The NSW planning minister has insisted his government’s new koala conservation planning rules are “not a diminution” of rural koala protection measures, adding they will be buttressed shortly.
The state government on Monday agreed to new environmental planning regulations for koala habitats, ending a disagreement that threatened to rip apart the Liberal-National coalition.
Rural NSW land zoned for farming or forestry, or “core rural zones”, will not be subject to the new Koala State Environmental Planning Policy (SEPP) 2021.
It will instead be subject to the old regulations, SEPP 44, until new codes on private forestry and local land services can be established, likely by April.
The government argued the new SEPP would enhance koala protection in areas such as Greater Sydney, the Blue Mountains and the Central Coast, where more than 95 per cent of development occurs.
Stronger protections would also be created in the Tweed and Byron shires.
But the NSW Greens argue the regulatory changes “set koalas up for extinction” and say they are a victory for the logging industry.
Planning Minister Rob Stokes insisted in budget estimates on Tuesday the government had not capitulated to National preferences, saying SEPP 44 had not been loosened and remained in force in core rural zones.
And while those zones may not be immediately subject to SEPP 2021, Mr Stokes said imminent forestry and land service code changes would at a minimum maintain existing levels of protection.
He said he hoped they would in fact enhance koala protection, and he would not support or endorse new codes that diluted protective measures.
“I genuinely think this is a step forward – do I think this is the totality of what’s required to achieve the government’s stated objective of stabilising and increasing the number of koalas in the wild? Clearly not,” Mr Stokes said.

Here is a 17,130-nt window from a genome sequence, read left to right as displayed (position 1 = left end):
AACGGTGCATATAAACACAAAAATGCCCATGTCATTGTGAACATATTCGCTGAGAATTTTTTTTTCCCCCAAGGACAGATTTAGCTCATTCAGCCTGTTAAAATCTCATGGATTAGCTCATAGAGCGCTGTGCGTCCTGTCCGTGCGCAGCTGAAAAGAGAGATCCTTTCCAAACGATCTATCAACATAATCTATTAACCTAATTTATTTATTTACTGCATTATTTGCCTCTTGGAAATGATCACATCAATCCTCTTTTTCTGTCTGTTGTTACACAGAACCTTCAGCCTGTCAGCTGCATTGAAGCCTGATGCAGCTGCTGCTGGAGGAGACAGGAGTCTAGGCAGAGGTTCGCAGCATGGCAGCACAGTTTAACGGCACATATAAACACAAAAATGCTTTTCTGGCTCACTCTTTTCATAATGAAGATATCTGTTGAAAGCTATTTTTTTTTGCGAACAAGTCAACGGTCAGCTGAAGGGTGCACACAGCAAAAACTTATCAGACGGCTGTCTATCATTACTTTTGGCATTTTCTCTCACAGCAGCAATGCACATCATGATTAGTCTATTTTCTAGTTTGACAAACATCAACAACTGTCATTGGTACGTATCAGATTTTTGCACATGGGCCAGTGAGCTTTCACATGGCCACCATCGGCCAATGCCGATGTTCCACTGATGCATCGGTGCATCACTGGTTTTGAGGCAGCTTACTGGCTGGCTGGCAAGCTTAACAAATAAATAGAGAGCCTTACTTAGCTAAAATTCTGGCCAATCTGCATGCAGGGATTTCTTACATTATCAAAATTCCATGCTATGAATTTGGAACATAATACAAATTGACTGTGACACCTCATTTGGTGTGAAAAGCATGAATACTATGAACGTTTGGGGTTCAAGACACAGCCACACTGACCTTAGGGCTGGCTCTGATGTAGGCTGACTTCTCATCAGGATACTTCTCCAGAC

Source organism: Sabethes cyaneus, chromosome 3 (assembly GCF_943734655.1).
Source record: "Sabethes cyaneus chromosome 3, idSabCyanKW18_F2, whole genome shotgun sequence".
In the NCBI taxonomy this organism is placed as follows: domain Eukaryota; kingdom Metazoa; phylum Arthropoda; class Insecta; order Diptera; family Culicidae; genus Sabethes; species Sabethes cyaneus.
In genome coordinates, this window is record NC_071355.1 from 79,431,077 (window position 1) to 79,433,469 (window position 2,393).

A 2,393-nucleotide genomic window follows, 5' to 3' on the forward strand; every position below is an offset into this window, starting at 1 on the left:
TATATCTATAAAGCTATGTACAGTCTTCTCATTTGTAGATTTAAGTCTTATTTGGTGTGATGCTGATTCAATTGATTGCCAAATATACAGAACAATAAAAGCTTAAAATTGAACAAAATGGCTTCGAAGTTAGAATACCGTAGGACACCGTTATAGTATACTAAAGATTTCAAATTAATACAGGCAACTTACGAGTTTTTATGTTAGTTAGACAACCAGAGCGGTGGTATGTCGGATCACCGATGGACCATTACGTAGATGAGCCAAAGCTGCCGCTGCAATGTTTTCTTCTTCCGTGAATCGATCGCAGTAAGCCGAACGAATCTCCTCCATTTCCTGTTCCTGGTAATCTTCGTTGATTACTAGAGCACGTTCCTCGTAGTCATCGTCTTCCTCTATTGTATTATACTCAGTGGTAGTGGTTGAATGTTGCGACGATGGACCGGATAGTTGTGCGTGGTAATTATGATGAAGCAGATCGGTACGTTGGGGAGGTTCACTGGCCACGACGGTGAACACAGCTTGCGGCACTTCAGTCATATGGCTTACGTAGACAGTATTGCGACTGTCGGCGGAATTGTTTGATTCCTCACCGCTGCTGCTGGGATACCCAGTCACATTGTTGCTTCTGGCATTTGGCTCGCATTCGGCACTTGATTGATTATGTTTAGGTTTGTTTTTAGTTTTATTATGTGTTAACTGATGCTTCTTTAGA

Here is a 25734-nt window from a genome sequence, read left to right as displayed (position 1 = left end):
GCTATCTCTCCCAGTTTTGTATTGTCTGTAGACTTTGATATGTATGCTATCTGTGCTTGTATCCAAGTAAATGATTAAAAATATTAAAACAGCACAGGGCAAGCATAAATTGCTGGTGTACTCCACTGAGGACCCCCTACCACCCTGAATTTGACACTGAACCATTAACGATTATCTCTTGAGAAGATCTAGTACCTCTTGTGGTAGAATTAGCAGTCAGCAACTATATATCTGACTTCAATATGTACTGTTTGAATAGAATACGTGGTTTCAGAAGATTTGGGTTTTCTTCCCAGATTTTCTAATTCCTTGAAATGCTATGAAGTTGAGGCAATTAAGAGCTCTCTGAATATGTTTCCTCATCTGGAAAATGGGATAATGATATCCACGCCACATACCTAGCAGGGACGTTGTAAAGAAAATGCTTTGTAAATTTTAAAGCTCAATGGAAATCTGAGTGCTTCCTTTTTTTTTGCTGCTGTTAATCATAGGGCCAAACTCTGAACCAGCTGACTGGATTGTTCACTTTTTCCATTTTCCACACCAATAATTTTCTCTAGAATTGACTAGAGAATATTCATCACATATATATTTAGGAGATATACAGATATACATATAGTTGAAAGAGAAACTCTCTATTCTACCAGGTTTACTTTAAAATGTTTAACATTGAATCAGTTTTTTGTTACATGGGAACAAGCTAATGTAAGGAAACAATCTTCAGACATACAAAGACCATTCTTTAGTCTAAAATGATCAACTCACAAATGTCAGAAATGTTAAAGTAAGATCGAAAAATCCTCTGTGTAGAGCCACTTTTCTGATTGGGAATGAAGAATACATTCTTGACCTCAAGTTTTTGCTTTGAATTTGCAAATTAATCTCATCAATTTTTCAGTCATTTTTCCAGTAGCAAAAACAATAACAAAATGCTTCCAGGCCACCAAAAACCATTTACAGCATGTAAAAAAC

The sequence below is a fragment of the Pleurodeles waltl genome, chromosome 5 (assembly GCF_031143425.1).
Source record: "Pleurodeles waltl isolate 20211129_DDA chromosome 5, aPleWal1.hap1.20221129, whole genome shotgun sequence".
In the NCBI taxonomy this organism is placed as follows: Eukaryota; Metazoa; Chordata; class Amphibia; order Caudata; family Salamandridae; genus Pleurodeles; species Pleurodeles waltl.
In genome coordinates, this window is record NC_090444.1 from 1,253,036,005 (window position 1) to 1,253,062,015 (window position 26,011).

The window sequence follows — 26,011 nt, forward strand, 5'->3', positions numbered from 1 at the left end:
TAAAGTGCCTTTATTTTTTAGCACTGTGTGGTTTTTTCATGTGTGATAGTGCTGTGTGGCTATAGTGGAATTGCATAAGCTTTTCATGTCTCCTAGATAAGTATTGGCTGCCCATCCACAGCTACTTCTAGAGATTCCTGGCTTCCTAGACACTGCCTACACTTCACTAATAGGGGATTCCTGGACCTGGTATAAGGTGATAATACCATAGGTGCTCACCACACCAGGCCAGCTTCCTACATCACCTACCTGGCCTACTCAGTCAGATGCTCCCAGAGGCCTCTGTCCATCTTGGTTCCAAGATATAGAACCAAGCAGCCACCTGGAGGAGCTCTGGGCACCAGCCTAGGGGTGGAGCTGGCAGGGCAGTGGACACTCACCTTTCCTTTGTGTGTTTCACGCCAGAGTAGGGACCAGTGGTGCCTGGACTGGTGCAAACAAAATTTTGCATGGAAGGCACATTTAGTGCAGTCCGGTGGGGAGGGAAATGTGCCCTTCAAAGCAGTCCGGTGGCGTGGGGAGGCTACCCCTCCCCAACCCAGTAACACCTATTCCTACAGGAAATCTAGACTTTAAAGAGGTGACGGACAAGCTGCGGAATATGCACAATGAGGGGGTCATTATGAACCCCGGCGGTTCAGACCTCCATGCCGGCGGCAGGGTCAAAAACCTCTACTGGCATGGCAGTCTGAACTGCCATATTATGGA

“It’s just one lever, there are many other things that need to be done as well.”
However, Nature Conservation Council chief executive Chris Gambian said excising farming and forestry zones from the koala SEPP was “a catastrophic setback”.
He said logging and land-clearing on forestry and agricultural land accounted for 90 per cent of koala habitat destruction.
NSW Greens MP Cate Faehrmann said the policy favoured logging over koalas, and criticised the government’s plan to strip councils of their ability to rezone land used for primary production to protect the marsupial.
Deputy Premier John Barilaro, who last year threatened to blow up the Berejiklian government over koala policy, said the deal struck the right balance and would prevent farmers being “strangled by red tape”.
Environment Minister Matt Kean, meanwhile, said the new SEPP would facilitate the government’s push to double the koala population by 2050.
The Koala SEPP 2020 came into effect in March 2020 and sought to simplify the process by which koala habitats are recognised and protected, extending the number of protected tree species from 10 to 65.
But the Nationals were concerned the policy would restrict land clearing, as more trees would be classed as koala habitat.
Operations ultimately reverted to the former SEPP 44.
A NSW parliamentary inquiry found in July that koalas would lose their habitat and become extinct in NSW before 2050 without urgent intervention.
The government in January committed to only 11 of the 42 recommendations made by the inquiry and supported 17 of the recommendations in principle.